Greg Borenstein‘s work is quirky and fun, utilizing lofty technology to bring tokens of enjoyment to life. One of these is Ten Seconds, a short game that involves your player ball jumping around trying buy more time for the game by attempting to obtain collectibles, while also avoiding hazards. Containing one interesting and “perpetual” mechanic, this game has the same spirit as the likes of Temple Run, Flappy Bird, and Tiny Wings, “toilet games” as I like to call them, capable of keeping one amused for the duration of a sit, but also having the potential to be competitive and give tryhards a challenge. This is the type of game I’d aspire my own project to be, though it does not have a “perpetual” mechanic. I wish to emulate the clean style and effective sound design of the game, though I wish Mr. Greg would remove gravity from the game and maybe add more depth to the levels, so that it would almost be like an exploration campaign rather than a boxed and contained experience.
This is an audio visualizer created by Willian Justen, Luis Henrique, and Marcio Ribeiro that I found on github. Music visualization, a feature found in electronic music visualizers and media player software, generates animated imagery based on a piece of music. The imagery is usually generated and rendered in real time and in a way synchronized with the music as it is played.
View the page here.
I enjoyed this project because it was cathartic just looking at the page. I liked how the low, loud beats corresponded to larger ellipses forming on the screen. From a artistic standpoint, the project is aesthetically pleasing and calming.
This is a weather visualizer made by George Edmonds. This is rather simple in execution, the site simply fetches the weather data and then chooses from a set of hardcoded icecreams to visualize. Still, I thought it was a fun idea.
I am interested in creating an visual representation with audio, much like how Ren Yuan does in her project Sorting. Using Processing, she sorted copious amounts of data and created visual and audio aids to pair with the data actual data being sorted. In Studio Antimateria’s Shape in Scapes, a similar use of data visualization is at work, with students’ architectural projects at three different locations are being abstractly demonstrated. Although I believe that the visual and audio representations were added as aids for the user’s fascination in watching the project, I believe they play just as important roles in making the user interested in otherwise a very confusing experience. For my project, I also wanted to create some visual and audio accompaniment to some third factor.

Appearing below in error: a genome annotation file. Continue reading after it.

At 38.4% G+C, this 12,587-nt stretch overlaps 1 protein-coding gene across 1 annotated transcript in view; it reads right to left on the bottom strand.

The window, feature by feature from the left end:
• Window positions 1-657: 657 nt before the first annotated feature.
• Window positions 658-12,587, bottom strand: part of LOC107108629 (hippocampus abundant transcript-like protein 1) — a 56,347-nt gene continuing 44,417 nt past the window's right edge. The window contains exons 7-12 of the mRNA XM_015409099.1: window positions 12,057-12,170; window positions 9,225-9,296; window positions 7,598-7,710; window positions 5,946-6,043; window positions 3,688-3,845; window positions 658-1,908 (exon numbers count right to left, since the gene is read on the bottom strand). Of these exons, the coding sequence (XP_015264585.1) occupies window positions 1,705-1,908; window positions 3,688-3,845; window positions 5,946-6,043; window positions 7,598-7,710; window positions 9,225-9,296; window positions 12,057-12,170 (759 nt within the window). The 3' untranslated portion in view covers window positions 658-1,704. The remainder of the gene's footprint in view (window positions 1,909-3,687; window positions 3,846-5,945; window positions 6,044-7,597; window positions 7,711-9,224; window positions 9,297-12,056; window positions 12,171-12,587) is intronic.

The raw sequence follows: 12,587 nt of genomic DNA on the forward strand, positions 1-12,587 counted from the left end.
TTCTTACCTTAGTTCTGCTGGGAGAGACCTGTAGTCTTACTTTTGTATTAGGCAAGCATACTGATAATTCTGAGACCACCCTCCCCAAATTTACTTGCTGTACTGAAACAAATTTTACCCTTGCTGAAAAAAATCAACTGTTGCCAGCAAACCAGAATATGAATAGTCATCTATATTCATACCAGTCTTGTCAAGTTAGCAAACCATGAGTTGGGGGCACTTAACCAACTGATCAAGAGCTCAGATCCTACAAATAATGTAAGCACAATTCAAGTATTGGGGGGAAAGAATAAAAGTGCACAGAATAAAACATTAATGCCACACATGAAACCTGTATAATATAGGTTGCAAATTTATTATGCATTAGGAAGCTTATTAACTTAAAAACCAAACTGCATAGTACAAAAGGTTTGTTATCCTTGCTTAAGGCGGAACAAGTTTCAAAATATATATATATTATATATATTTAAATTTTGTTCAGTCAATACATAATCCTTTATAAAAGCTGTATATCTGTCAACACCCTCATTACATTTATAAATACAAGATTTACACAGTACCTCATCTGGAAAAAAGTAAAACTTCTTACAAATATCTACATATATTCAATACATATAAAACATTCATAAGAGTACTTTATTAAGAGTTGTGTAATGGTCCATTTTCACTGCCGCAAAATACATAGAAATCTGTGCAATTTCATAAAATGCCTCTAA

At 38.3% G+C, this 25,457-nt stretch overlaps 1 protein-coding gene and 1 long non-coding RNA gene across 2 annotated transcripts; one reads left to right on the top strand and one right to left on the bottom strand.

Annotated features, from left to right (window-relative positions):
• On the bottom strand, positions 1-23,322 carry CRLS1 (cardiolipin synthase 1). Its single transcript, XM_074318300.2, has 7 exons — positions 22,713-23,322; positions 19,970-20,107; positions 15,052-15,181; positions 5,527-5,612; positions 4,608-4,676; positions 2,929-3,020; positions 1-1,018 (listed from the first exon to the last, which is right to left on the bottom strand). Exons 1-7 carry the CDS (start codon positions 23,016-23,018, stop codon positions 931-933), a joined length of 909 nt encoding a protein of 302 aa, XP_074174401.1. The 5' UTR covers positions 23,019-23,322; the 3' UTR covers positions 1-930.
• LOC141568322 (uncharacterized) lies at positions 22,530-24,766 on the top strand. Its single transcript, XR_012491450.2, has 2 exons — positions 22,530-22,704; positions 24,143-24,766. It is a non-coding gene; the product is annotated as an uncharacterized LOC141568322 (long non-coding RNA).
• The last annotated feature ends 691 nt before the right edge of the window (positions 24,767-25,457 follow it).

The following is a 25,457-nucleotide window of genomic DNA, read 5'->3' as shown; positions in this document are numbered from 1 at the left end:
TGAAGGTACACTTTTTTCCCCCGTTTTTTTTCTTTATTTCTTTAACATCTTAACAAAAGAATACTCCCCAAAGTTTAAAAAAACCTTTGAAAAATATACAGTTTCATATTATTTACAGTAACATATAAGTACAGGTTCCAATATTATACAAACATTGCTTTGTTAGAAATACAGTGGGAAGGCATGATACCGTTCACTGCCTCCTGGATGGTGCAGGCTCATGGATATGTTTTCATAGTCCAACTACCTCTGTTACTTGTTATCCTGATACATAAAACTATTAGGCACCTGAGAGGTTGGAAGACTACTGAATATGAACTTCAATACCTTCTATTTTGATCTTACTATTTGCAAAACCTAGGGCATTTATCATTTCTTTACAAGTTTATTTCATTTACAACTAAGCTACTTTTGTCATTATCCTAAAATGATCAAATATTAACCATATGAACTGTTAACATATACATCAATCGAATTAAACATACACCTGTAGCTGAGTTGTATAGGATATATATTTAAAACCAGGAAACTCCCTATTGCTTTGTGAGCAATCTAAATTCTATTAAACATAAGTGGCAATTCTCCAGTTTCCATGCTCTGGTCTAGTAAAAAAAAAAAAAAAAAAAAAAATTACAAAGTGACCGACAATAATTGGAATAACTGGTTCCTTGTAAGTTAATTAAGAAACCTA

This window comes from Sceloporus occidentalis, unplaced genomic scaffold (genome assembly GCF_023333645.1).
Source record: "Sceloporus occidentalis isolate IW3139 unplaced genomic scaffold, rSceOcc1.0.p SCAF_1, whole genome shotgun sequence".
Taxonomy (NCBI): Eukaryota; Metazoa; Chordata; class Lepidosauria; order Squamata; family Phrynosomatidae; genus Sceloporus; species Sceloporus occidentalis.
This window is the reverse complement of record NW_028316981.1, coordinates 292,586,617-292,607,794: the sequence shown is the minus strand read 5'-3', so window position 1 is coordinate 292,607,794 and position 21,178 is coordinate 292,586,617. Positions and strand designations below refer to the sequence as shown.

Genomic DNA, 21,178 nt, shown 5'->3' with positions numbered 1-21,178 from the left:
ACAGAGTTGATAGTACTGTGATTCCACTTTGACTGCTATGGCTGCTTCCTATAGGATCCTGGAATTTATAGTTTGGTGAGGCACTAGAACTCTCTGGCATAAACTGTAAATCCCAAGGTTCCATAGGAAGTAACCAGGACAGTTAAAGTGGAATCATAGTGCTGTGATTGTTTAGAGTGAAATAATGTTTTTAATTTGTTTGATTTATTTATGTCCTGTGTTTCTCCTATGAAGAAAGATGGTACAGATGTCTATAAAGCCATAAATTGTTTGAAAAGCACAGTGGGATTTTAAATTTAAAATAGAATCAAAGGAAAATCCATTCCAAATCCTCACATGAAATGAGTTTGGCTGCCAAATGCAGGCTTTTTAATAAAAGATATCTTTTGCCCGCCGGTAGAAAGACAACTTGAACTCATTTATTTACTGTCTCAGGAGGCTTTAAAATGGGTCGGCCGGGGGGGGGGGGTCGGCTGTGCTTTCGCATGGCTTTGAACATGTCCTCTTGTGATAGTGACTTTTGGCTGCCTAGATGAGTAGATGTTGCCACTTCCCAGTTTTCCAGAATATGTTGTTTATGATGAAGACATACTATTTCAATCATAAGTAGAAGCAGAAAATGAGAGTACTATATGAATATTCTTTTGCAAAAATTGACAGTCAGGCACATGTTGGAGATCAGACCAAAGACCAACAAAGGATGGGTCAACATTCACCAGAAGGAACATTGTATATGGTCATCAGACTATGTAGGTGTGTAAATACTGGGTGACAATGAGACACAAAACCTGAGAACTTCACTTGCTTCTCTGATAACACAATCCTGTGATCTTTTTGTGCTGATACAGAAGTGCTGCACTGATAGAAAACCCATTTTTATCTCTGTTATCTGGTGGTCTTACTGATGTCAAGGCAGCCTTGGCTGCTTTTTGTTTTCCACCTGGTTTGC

“Funky Forest” by Theo Watson and Emily Gobeille (2007)
The first project is an interactive resume by Robby Leonardi. It’s colorful, fun, and highly interactive. The user scrolls up or down to move the figure through Robby’s resume. It really shows off the designer’s personality. One thing is that there is no link to a portfolio of his actual works/projects.
The second project is another online resume by Charles Richard. Similarly, the user scrolls up or down to navigate through Charles’s resume. However, this project uses more muted colors. One thing I noticed is that he uses circles throughout his project so it’s difficult to tell at a glance which ones are buttons and which ones are simply for aesthetics. Overall, I think both of these projects are fun, interactive ways to display one’s resume.